Curly, I have no problem with not rolling a ladder on residential calls, as long as it doesn't roll to ANY residential calls. If it doesn't get sent to south augusta, it shouldn't get sent to east or west augusta either. We pay equal taxes, we should get equal service. If you send it to the west side, it better go south too. To your comment about monitors and deck guns.... when you need an elevated stream there is NO REPLACEMENT for it. If Mr. Wallen is correct, then why do all the calls shown on TV show Martinez putting out housefires with an aerial???

curly123053 08/21/11 - 04:46 pm
HR71C10, I was referring to

HR71C10, I was referring to any residential fire anywhere unless it is requested or it's one of the last trucks available for incoming calls. On some 2 story working fires the aerial serves a good purpose, but on others it's simply not needed. If it's a 2 story structure fire with possible entrapment it should roll automatically.

Techfan 08/21/11 - 08:51 pm
As long as the policy is

As long as the policy is applied equally to all parts of the city, no problem.

Uncle Sparky
Uncle Sparky 08/21/11 - 09:06 pm
Hey guys, the problem here

Hey guys, the problem here has little to do with an aerial, but the loss of a responding truck company with 3 necessary firefighters, additional ground ladders, and specialized salvage & overgaul equipment. Its ISO required and allows 2 in and 2 out. In the rural areas, backup companies are not around the block. Waiting to call for a truck company is nuts! Don't get caught up in this long ladder argument. With the personnel shortages it's a lot easier to vent a two or three story roof from a stick, than from a thirty five foot ground ladder. And, for the one advocating a deck gun should remember two things: In rural Richmond County many fires are fought using tankers and then there's the requirement to evacuate a strructure before pumping 8000 pounds of water a minute into the building. The citizens deserve a full response of personnel and equipment. The firefighters deserve a full response capability. Let the beancounters cut corners somewhere else.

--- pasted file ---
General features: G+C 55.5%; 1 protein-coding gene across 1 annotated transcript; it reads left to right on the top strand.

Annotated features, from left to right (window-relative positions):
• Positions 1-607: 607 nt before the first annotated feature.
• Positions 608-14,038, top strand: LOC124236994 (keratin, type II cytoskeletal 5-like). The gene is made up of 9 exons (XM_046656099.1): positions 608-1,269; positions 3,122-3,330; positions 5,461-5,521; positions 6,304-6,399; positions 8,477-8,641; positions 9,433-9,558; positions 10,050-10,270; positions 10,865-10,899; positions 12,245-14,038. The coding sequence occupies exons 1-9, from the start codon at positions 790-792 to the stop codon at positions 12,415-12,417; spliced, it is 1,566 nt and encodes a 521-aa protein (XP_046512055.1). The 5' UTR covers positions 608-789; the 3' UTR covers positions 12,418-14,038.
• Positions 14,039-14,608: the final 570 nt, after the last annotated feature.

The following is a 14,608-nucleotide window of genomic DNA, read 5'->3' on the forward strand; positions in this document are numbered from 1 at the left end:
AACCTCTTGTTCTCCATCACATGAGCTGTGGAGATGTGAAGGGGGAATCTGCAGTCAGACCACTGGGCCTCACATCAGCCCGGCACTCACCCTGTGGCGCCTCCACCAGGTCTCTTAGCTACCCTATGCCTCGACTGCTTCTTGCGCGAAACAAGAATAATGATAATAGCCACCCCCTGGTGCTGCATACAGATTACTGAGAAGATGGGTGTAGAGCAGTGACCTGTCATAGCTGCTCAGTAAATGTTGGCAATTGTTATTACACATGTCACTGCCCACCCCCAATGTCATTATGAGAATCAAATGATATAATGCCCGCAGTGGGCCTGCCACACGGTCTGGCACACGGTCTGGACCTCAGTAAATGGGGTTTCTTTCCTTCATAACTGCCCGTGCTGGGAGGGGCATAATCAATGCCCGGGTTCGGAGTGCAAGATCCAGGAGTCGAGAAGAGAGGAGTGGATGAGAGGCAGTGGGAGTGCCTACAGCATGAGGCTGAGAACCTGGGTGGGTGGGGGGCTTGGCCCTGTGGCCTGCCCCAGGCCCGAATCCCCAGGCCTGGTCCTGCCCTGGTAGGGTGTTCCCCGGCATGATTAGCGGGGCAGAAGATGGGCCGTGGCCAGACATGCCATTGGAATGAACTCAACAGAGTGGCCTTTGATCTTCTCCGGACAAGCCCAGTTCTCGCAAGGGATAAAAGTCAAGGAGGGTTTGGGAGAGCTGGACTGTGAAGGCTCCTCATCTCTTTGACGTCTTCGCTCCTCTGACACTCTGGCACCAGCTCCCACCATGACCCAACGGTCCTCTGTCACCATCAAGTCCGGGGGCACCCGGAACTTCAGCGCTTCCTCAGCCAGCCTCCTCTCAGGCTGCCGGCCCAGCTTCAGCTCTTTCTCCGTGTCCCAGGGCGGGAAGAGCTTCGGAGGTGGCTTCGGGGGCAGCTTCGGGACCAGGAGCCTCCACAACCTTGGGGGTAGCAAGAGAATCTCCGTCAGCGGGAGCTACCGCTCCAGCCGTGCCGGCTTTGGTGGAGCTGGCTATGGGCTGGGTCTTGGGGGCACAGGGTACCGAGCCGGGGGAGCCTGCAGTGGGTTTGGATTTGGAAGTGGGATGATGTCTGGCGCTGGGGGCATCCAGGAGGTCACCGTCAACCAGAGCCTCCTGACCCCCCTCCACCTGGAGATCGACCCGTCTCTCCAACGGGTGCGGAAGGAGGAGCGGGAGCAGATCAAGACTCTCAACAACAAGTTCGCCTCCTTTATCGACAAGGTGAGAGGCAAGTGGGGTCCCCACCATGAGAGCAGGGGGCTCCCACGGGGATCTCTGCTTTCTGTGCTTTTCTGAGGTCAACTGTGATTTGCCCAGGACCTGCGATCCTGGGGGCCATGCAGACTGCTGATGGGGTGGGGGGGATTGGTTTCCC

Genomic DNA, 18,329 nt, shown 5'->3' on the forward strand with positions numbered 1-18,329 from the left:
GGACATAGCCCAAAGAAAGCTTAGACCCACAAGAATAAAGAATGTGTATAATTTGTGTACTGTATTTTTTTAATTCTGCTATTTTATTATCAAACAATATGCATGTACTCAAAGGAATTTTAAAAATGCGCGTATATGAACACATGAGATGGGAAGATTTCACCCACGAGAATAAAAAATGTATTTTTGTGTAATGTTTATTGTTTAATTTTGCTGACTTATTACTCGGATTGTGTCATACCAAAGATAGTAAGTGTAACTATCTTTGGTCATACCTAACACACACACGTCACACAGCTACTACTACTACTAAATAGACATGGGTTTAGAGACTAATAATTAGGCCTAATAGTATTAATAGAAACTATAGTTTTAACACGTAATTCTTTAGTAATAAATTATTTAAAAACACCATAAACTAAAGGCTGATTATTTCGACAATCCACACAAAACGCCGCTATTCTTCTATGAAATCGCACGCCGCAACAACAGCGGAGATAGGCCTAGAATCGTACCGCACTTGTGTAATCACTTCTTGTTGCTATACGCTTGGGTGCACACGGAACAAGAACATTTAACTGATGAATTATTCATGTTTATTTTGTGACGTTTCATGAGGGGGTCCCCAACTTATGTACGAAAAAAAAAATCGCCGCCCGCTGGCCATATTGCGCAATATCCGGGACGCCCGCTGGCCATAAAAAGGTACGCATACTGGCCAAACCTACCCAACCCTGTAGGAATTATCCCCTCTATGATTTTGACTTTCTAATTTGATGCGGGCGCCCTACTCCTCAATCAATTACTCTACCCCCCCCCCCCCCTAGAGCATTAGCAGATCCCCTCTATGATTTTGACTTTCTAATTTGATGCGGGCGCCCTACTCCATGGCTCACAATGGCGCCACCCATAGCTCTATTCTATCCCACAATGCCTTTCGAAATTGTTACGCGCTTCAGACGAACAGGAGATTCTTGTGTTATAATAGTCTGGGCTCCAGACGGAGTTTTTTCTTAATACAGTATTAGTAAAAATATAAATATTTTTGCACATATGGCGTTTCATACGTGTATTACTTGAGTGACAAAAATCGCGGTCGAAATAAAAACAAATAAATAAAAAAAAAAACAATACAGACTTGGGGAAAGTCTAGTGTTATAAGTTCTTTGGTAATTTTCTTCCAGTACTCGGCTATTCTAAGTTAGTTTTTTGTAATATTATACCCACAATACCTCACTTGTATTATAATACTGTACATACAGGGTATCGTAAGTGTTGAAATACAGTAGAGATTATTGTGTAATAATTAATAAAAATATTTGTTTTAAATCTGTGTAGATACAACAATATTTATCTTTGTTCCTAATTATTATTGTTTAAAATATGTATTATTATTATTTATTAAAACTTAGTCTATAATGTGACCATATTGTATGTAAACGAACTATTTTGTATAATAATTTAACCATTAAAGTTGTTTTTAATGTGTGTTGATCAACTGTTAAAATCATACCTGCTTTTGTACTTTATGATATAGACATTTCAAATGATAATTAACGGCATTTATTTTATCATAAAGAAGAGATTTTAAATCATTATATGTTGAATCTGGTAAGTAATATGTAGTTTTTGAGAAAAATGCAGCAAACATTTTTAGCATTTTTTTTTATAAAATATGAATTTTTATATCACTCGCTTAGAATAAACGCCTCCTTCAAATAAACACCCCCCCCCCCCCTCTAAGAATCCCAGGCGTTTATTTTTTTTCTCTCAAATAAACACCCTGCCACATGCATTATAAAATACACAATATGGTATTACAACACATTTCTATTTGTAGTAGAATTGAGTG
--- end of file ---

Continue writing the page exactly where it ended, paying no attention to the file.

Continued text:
Asitisinaug 08/21/11 - 10:14 pm
Well what we don't need is

Well what we don't need is commissoners who don't have a clue about fire fighting stratigies helping to make the final decision or in any way, shape or form micro-managing any public safety agency. This is exactly what they would be trying to do as well if we had county police and it would be a disaster.

Just as we don't need commissoners spouting off their ill informed opinions, we don't need this to turn into a "well this side of the county gets it so we do to" scenerio. It may or may not be needed in various parts of the county.

Here is an idea, let is do what is best for the entire county and its citizens. So, what exactly is best? Well, for now, I suppose we will go with the leaders of the Fire Departments suggestions. However, we all know they are under great pressure to conform to any requests of the commission and budgets are tight so and outside agency opinion would be best. It may not be what is done (often isn't) but at least we would know what is best for our area.

How can this be acheived? Well, frankly, our Fire Department should be accredited and evaluated by efficient accrediting agencies.

Accreditation is a way to measure the effectiveness and efficiency of a fire department by determining community risks and fire safety needs, accurately evaluating the organization’s performance, and providing a method for continuous improvement.

Furthermore, we need this for law enforcements as well. It will clearly show that RCSO is greatly understaffed and underfunded. Additionally, lack of funds for training continue to place officers lives in jeopardy as well as when they need assistance in dangerous situations.

Lets make the city better and do our best to go with national accrediting agencies that have performed extensive research to determine the best needs and procedurs for Public Safety Agencies.